nVerpix Takes Best Prototype Honors in the I-Zone
Display Week’s Innovation Zone continues to provide an inside look at up-and-coming display technology.
by Steve Sechrist
THE Innovation Zone (I-Zone) has become a top destination for Display Week showgoers. SID’s I-Zone is celebrating its 5th year, with the same sponsor – E Ink – backing the new and emerging technology showcase. The I-Zone features both cutting-edge demos and prototypes fresh out of the
labs. This is where you will see some of the most innovative display-related work anywhere.
There were 24 I-Zone participants this year. This article describes a few of the highlights, but the showstopper, and the winner of the 2016 Best Prototype award, was nVerpix. The company received the award, which is bestowed on just one I-Zone exhibitor per year, for its Carbon-Nanotube Vertical Organic Light-Emitting Transistor (CN-VOLET). This 3D design for OLED pixels creates a new architecture by pivoting the traditional horizontal structure and re-orienting the transistor channel to a vertical position. For more about this year’s winner, see the sidebar, “OLEDs Get Reoriented.”
Elsewhere in the I-Zone, China-based Halation Photonics was showing its new multi-stable liquid-crystal (MSLC) technology that retains its crystal alignment even after the power is off. Power is only needed to make changes to the display, so like electrophoretic EPH and other bistable technologies, MSLC is very efficient.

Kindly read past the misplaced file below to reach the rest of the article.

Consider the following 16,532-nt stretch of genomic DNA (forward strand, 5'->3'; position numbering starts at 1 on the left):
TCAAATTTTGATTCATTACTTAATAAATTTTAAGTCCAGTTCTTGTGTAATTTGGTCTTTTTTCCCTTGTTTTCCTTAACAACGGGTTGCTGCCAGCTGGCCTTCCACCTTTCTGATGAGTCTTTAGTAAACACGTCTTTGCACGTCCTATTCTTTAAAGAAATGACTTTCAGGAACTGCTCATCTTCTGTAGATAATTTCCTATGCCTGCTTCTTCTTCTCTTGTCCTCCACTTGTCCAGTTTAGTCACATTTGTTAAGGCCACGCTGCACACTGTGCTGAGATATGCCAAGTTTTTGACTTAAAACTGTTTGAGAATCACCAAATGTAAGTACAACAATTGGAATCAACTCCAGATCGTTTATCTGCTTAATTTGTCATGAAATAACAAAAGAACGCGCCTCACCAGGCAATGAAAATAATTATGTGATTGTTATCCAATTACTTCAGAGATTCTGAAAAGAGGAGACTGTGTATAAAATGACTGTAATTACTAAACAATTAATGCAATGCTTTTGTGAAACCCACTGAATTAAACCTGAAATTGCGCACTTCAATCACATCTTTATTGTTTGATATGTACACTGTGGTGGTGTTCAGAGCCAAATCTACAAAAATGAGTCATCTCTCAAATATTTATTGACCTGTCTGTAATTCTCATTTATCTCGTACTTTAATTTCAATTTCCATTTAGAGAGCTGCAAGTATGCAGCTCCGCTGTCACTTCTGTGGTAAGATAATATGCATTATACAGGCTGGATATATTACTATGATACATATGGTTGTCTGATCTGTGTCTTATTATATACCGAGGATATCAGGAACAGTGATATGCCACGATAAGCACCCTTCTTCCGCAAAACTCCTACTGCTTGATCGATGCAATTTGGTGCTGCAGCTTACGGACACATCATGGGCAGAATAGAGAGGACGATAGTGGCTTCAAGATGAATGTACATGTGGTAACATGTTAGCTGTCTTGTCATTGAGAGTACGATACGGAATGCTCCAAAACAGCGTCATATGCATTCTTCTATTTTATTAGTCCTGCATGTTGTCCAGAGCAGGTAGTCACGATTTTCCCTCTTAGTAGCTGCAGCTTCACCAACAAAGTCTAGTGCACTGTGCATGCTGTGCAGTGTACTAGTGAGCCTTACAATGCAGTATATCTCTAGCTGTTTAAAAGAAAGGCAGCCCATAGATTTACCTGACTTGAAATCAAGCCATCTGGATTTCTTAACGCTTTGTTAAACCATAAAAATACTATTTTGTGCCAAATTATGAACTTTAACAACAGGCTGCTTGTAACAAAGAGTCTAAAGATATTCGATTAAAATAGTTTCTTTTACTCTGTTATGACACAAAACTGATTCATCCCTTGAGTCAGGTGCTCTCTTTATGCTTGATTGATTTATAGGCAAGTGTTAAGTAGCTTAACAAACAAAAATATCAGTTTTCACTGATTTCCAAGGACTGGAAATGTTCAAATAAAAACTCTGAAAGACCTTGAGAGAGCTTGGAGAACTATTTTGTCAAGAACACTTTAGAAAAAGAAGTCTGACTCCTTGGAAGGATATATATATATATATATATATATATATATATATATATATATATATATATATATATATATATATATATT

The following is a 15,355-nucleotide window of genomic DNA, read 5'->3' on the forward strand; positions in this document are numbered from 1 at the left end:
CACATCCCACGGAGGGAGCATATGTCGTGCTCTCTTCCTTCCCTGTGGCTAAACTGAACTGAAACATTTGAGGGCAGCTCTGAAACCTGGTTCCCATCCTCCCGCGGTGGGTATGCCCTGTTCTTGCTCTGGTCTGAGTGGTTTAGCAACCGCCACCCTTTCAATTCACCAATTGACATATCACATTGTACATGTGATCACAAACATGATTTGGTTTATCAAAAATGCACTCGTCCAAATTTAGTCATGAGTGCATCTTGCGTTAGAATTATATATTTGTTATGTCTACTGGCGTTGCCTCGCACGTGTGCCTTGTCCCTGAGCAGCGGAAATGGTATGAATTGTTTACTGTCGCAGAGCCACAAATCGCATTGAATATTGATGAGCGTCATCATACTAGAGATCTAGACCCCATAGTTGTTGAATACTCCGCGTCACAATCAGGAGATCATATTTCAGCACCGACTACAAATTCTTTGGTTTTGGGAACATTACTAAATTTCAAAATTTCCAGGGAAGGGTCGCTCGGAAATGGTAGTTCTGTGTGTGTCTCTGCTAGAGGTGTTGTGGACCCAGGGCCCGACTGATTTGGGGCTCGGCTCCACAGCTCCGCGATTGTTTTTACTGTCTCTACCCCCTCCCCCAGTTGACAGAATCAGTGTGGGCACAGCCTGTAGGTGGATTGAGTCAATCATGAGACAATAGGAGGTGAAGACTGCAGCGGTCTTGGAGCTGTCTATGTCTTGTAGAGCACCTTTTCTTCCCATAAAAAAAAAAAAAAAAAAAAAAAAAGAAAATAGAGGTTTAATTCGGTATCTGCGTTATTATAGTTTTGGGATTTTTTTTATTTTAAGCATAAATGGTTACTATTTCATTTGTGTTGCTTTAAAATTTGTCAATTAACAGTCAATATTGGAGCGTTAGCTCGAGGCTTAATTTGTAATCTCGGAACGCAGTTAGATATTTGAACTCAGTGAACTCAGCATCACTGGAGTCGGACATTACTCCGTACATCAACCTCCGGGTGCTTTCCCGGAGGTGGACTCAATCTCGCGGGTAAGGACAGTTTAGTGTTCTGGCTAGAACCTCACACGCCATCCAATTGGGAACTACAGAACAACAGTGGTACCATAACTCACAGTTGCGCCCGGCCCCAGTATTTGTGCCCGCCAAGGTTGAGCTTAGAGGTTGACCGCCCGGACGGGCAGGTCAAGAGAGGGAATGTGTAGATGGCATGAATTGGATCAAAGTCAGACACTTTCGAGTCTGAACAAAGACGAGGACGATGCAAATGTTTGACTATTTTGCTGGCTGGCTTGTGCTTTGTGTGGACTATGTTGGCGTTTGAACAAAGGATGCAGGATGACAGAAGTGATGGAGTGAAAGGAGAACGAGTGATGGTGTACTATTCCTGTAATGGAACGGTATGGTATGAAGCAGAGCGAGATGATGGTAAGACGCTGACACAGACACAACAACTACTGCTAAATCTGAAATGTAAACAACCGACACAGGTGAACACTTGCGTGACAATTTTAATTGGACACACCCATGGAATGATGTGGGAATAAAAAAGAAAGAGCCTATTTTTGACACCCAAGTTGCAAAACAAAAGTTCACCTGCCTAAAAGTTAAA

Halation’s first applications seem to be in the shelf-label market. For this, the company developed Whiteon, a black-and-white e-Paper technology. Other applications include a smart dynamic privacy function, which operates much like 3M’s privacy film for displays. MSLC technology is dynamic, however, in that the privacy can be turned off and the panel returned to a fully functional display with its conventional viewing angle for collaboration and image sharing.
Lumii is an MIT spin-off company that was showing its light-field engine that accepts 3D models and computes a set of unique patterns that can be printed and
stacked, then illuminated by a backlight. This gives off a multi-view light field that, according to Lumii, can be of any size or dimension. The technology offers high resolution, large size, high luminance, full parallax, and ease of production.
Maradin showed a full laser-scanning solution based on a 2D MEMS mirror device powered by an RGB laser diode and optics. This is a laser imaging system/laser scanning and detection device. It includes a 2D single mirror that uses a small optic (to increase optical efficiency) and combines electrostatic (in the horizontal plane) with electromagnetic (in the vertical plane) sensing, which serve to improve system robustness and performance. It also offers a rather wide optical field of view (FOV) of 45° (H) × 30° (V), which is a fairly large image/scan area for this small device (Fig. 1).
Fig. 1: Maradin demonstrated a new imaging system based on laser scanning and detection with MEMS technology.
Components included an advanced photo-diode sensor (APD) that receives the image (it uses the MAR1100 2D MEMS scanner) mirror device that floods the object with
IR laser light. Then data from the image is sent from the sensor to a special processor to crunch it for processing and displays it onto a desktop monitor. The company also includes a MEMS controller and standard digital video interface.